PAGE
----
The Human Rights Watch Film Festival kicks off on June 13th with a great line up of women directed and centric films. Held in New York, the festival will be showing 18 documentaries and two fictional features including the opening film Anita, directed by Freida Mock, which is about Anita Hill.
The festival runs through June 23rd. For more information and the complete lineup, visit the festival’s official website.
Below are the women directed and centric features screening at the festival. All descriptions are courtesy of the film festival site.
99%–The Occupy Wall Street Collaborative Film – Filmmaker(s): Audrey Ewell, Aaron Aites, Lucian Read, Nina Krstic
In September 2011, the Occupy Wall Street movement propelled issues of economic inequality into the spotlight. 99% – The Occupy Wall Street Collaborative
Film goes behind the scenes of the movement, revealing what happened and why. Personal stories imbue analysis of big picture issues with the real-world
struggles of those compelled to take action, speak up, march, and risk arrest and brutality by police forces around the country. Supporters, participants,
and critics shed light on why and how this movement took off with such explosive force, and ask what the next phase of the movement might encompass. An
unprecedented collaboration of almost 100 filmmakers across the country, the production process of this feature film offers a diverse way of bringing
meaning and context to the movement that swept up America, and much of the world, with its story.
Anita – Filmmaker(s): Freida Mock
On October 11, 1991, a poised young law professor sent shock waves through the nation as she sat before the Senate Judiciary Committee intrepidly testifying to the lewd behavior of a Supreme Court nominee. Twenty years later, Academy Award winner Freida Mock brings us ANITA, which crystallizes the sexist power dynamics in the room that day and unravels the impact of that lightning-rod moment on Anita Hill’s life and the broader discussion of gender inequality in America. Contemporary interviews with Hill and her allies, and unsettling archival footage, reveal the way her attempt to report confidentially on Clarence Thomas’s conduct quickly became a perverse and vicious public attack on her character and credibility. Hill’s hearing became a charade of justice. Yet her audacity to speak out detonated a national debate about sexual harassment that revolutionized gender politics.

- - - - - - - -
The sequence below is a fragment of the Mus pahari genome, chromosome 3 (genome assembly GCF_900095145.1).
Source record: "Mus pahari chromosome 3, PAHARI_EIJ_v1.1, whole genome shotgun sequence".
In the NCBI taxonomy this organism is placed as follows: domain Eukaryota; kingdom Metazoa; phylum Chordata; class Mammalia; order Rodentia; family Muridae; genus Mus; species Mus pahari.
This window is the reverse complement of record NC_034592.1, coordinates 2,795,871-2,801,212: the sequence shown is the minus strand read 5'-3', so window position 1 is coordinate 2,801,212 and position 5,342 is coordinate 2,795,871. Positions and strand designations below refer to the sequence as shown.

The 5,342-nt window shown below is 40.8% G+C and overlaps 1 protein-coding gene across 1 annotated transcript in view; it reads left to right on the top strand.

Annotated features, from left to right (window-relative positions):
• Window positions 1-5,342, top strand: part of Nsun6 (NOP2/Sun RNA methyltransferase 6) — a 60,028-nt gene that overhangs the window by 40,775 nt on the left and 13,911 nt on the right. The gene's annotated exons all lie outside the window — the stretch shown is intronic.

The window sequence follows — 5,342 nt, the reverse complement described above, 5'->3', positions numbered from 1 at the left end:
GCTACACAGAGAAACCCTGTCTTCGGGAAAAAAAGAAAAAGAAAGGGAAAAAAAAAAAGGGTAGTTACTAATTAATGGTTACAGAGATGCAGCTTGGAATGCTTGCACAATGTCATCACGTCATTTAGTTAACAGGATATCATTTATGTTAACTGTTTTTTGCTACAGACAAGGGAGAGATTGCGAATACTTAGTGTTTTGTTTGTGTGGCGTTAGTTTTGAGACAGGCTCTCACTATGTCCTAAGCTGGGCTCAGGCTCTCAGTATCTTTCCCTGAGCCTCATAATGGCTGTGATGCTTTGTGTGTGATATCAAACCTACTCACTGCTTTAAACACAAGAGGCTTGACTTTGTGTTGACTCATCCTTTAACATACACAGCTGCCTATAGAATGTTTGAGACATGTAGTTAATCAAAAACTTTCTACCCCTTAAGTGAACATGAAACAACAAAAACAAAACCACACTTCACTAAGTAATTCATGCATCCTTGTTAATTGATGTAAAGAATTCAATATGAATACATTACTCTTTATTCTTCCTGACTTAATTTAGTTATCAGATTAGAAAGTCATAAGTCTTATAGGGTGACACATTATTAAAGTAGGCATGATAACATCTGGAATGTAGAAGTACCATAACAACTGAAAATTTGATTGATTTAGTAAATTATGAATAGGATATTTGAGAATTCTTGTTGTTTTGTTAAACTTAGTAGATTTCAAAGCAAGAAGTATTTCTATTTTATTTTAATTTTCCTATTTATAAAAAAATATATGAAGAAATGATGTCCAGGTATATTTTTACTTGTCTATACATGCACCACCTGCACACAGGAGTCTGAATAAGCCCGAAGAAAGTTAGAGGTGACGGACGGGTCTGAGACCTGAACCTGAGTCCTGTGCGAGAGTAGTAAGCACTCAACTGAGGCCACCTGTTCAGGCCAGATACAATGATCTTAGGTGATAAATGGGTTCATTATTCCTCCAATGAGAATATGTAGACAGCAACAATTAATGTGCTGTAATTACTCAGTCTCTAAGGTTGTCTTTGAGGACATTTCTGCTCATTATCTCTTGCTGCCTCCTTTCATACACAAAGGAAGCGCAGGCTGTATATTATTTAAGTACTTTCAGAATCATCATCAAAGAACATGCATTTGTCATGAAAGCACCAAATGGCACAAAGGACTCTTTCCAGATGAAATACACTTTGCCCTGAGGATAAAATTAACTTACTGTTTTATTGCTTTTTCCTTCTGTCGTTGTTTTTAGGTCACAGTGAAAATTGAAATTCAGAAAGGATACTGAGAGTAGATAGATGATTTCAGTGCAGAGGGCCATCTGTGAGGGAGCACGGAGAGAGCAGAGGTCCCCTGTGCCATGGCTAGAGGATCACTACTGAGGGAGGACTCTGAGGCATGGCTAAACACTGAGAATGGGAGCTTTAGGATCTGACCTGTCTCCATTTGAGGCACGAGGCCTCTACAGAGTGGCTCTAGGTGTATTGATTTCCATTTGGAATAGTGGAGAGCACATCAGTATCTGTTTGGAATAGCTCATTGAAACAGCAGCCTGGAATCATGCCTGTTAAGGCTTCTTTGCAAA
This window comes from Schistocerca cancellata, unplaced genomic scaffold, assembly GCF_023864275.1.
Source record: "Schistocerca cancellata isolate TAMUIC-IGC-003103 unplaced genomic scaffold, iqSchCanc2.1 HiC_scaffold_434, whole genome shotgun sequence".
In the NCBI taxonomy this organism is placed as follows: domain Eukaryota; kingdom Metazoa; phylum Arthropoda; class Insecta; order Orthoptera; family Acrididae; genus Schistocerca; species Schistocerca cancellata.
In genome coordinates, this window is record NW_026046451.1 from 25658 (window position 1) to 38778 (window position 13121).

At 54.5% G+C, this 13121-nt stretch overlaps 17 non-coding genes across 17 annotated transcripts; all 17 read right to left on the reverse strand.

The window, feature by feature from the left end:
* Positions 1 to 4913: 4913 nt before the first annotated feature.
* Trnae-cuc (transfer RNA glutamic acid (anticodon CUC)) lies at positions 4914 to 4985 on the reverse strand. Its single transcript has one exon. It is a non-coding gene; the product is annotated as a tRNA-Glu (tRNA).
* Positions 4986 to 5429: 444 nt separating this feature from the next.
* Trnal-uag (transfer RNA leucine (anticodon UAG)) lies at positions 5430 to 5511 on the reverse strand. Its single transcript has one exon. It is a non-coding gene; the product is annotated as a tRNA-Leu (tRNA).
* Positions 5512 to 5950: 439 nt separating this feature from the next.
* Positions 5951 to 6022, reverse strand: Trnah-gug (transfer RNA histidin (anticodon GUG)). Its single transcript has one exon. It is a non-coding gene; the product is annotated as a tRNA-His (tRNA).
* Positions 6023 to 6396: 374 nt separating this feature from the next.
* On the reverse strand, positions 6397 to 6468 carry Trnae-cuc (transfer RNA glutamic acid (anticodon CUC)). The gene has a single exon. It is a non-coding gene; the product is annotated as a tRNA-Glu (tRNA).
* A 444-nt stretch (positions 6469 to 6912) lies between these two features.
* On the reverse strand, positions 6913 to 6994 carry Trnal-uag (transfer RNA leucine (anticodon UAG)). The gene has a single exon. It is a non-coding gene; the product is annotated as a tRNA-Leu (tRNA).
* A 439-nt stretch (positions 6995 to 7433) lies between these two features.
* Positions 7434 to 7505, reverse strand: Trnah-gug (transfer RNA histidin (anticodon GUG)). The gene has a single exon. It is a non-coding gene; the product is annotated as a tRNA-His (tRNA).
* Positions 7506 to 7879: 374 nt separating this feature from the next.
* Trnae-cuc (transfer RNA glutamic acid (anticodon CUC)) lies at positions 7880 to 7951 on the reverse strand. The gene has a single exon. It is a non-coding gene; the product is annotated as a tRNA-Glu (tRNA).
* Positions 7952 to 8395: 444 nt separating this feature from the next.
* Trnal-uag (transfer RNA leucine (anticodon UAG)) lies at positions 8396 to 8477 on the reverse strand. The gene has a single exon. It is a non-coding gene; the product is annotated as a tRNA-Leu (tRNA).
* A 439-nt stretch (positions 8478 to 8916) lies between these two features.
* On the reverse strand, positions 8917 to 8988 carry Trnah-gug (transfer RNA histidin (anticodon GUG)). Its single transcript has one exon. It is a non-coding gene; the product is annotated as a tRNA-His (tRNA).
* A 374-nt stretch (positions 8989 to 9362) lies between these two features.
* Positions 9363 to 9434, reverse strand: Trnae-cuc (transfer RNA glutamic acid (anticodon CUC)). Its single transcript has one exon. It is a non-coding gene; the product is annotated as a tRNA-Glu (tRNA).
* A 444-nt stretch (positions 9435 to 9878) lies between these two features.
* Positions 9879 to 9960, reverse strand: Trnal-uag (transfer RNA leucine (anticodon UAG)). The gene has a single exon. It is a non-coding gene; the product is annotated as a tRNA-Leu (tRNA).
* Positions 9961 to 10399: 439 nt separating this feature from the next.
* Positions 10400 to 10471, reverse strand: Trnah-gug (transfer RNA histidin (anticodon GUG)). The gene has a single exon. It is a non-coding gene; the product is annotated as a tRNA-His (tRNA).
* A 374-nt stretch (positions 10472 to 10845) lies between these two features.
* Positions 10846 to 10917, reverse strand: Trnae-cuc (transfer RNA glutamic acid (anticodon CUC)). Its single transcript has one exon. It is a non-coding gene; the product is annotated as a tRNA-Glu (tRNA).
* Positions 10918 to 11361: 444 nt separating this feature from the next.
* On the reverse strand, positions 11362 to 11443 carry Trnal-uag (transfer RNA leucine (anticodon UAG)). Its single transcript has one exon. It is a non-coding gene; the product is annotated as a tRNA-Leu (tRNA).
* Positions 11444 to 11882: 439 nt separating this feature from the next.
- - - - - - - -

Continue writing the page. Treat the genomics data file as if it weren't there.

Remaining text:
Born This Way – Shaun Kadlec and Deb Tullmann
There are more arrests for homosexuality in Cameroon than in any other country in the world. With intimate access to the lives of four young gay
Cameroonians, Born This Way steps outside the genre of activist filmmaking and offers a vivid and poetic portrait of day-to-day life in modern Africa. This
is a story of what is possible in the global fight for equality.
Camera/Woman – Filmmaker(s): Karima Zoubir
With enthusiastic musicians and ornate wedding parties setting the stage, we meet Khadija, a Moroccan divorcee who works as a camerawoman at weddings in
Casablanca. Her mother and brother strongly disagree with her choice of occupation, complaining that Khadija is out until all hours and a source of gossip
for the neighbours. Already ashamed that Khadija is divorced, they simply want her to remarry. But Khadija is the breadwinner in the family and she won’t
bow to their demands. The fairy tale world of the wedding parties plays in sharp contrast to the difficulties of marriage and the reality of divorce.
Together with her best friend Bouchra, also a divorcee, Khadija talks candidly about the issues they face and the competing forces at play in the lives of
women in Morocco and beyond. Official Selection Amsterdam International Documentary Film Festival 2012
deepsouth – Filmmaker(s): Lisa Biagiotti, Duy Linh Tu and Joe Lindquist
deepsouth explores the rural American South and the people who inhabit its most distant corners. Beneath layers of history, poverty, and now soaring HIV
infections, four Americans redefine traditional Southern values to create their own solutions to survive. Josh, a college student, seeks the support of an
underground gay family miles from his suffocating Mississippi Delta hometown. With no funds and few resources, Monica and Tammy tirelessly try to unite
reluctant participants at their annual HIV retreat in rural Louisiana. Kathie, an Alabama activist, spends 120 days every year on the road fighting a